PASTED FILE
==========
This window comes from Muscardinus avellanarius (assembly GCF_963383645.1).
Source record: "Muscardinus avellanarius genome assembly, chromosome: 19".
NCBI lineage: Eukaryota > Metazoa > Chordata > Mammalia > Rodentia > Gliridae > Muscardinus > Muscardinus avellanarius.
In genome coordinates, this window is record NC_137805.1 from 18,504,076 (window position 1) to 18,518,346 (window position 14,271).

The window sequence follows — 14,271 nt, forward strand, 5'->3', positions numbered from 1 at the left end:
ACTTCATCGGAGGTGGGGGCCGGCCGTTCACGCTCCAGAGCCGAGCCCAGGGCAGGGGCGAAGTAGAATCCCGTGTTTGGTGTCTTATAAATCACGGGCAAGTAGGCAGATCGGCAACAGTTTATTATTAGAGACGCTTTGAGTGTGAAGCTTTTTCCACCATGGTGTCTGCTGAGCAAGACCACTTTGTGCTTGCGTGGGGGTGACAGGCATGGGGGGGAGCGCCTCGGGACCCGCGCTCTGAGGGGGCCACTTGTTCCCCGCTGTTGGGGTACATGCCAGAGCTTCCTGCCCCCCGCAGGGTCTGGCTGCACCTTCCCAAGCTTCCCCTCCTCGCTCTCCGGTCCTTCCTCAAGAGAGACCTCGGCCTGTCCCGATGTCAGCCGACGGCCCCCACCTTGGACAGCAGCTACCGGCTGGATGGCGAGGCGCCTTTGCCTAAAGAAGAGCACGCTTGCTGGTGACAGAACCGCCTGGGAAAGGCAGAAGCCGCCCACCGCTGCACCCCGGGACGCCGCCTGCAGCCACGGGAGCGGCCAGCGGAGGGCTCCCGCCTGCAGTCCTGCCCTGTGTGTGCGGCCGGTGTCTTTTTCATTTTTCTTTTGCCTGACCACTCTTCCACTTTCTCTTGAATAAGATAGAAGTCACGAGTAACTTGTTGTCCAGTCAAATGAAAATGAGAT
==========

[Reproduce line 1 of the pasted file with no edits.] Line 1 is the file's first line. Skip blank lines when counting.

This window comes from Muscardinus avellanarius (assembly GCF_963383645.1).